What WWF has consistently pushed for in the Coral Triangle are long-term conservation strategies than can address many environmental stressors simultaneously. The establishment and proper management of Marine Protected Areas (MPAs) can help prevent coastal and marine pollution, keep fisheries healthy, and control indiscriminate or harmful development in areas of high conservation value, resulting in the building up of an area’s climate resiliency. Through MPAs and accompanying awareness campaigns, areas affected by coral bleaching can also be protected while in the process of recovery.

WWF is using its global experience in policy and advocacy to push for on-the-ground investments in actions that enable people and natural systems to adapt to a changing climate. Reports on a new mass coral bleaching event could only emphasize the importance of the 2015 Paris Climate Conference or Conference of Parties (COP21), to be held from November 30 to December 11 in France, where the leading agenda is an international agreement, involving developing as well as developed countries, to reduce greenhouse gas emissions to keep global warming below 1.5 degrees Celsius. Beyond this temperature, scientists believe the earth’s communities and ecosystems will be unable to survive.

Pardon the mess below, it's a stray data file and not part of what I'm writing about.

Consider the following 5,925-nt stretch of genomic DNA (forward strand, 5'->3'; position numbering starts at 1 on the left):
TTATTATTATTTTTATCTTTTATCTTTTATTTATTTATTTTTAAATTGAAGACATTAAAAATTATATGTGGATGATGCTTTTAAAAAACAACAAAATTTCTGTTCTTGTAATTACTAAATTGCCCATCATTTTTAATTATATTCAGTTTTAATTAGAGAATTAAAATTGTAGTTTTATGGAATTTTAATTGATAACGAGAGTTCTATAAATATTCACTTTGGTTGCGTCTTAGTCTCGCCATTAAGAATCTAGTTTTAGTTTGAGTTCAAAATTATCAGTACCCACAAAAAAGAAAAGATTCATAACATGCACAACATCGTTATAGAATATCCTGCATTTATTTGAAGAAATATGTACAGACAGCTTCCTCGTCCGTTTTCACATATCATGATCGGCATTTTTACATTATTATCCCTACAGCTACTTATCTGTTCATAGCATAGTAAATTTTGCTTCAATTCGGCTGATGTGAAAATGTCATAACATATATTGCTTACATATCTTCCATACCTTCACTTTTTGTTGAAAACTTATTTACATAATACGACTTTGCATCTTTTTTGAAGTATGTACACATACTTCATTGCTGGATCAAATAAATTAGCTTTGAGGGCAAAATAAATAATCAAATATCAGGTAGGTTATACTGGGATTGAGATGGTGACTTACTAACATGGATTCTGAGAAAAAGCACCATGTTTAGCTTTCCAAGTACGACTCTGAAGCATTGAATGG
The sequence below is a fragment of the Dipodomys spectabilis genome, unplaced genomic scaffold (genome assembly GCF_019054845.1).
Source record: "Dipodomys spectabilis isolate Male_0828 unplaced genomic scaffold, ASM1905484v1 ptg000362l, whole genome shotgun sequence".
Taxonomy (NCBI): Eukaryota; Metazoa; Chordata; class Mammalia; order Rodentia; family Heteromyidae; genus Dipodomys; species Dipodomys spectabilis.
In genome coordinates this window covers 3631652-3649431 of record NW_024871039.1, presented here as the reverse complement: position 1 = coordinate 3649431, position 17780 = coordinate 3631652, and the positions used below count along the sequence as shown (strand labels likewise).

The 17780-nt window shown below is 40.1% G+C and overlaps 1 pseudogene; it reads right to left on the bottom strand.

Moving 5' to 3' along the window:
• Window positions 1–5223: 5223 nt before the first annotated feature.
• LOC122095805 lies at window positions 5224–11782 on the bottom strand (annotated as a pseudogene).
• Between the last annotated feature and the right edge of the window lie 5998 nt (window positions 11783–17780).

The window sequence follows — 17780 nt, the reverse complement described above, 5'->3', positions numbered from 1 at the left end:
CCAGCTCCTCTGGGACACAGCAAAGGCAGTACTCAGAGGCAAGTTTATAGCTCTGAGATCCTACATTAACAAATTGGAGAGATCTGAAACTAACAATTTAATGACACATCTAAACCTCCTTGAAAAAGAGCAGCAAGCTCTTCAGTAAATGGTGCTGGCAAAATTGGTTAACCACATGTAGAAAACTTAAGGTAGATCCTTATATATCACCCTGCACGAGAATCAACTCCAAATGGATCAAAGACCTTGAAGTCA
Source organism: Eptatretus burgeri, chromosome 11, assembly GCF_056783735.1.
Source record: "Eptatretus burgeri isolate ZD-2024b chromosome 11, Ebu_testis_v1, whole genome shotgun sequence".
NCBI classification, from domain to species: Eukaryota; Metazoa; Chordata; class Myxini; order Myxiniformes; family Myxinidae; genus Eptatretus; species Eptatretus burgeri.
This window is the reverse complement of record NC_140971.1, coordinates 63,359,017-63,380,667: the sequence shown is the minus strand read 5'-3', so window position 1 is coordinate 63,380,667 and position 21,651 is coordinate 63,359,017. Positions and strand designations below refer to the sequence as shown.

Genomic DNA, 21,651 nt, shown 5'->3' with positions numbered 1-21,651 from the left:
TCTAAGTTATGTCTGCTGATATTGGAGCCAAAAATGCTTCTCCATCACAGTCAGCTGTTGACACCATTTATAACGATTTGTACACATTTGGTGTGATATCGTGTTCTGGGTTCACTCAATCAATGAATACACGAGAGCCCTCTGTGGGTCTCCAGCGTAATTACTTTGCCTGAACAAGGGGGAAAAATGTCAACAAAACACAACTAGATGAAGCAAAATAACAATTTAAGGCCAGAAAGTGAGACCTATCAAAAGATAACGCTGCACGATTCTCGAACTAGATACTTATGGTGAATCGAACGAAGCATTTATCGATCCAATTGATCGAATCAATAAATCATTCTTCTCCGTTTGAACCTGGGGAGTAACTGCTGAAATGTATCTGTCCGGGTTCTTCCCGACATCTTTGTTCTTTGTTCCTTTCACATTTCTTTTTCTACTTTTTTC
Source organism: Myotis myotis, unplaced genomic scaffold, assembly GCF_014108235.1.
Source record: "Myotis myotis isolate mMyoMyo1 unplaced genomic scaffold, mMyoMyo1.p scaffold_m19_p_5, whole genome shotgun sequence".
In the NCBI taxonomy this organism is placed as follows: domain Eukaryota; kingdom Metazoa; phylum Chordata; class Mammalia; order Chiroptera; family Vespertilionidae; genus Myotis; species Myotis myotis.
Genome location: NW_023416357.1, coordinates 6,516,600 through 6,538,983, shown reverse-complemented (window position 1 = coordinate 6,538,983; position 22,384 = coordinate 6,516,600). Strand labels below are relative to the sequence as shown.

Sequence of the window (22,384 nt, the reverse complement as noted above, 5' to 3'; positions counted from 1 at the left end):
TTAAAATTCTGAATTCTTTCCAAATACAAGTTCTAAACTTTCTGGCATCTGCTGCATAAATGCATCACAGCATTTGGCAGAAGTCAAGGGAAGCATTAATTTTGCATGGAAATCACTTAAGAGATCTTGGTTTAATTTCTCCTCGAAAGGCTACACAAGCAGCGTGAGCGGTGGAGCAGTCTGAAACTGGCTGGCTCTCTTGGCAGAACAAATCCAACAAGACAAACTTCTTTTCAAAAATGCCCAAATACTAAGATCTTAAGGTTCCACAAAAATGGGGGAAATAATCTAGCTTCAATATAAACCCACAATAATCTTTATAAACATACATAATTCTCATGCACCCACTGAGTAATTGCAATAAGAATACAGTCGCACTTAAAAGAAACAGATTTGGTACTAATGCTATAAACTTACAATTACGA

One of WWF’s expected outcomes from Paris is the “protection of the vulnerable,” specifically the protection of forests and ecosystems. WWF proposes that this be supported by an independent loss and damage mechanism to deal with any threats, and adaptation goals that can be universally applied.

While El Niño is expected to persist way into next year, the range of its effects remains hard to predict. It is, however, not too late to act to keep the situation from worsening, Licuanan says.

“There may not be any impacts in some places, while impacts will be worse in others, so it would be difficult to make general statements. What is clear, though, is that we need to reduce the stresses that we impose on reefs. Reducing sedimentation from activities on land such as coastal construction, controlling pollution from garbage and untreated sewage, and addressing unregulated fishing – these will have a tremendous impact.” – Rappler.com

This piece first appeared on www.panda.org on Dec. 1, 2015. Paolo Mangahas leads communications for the WWF Coral Triangle Programme. Follow the WWF Coral Triangle program on or sign up for the monthly newsletter.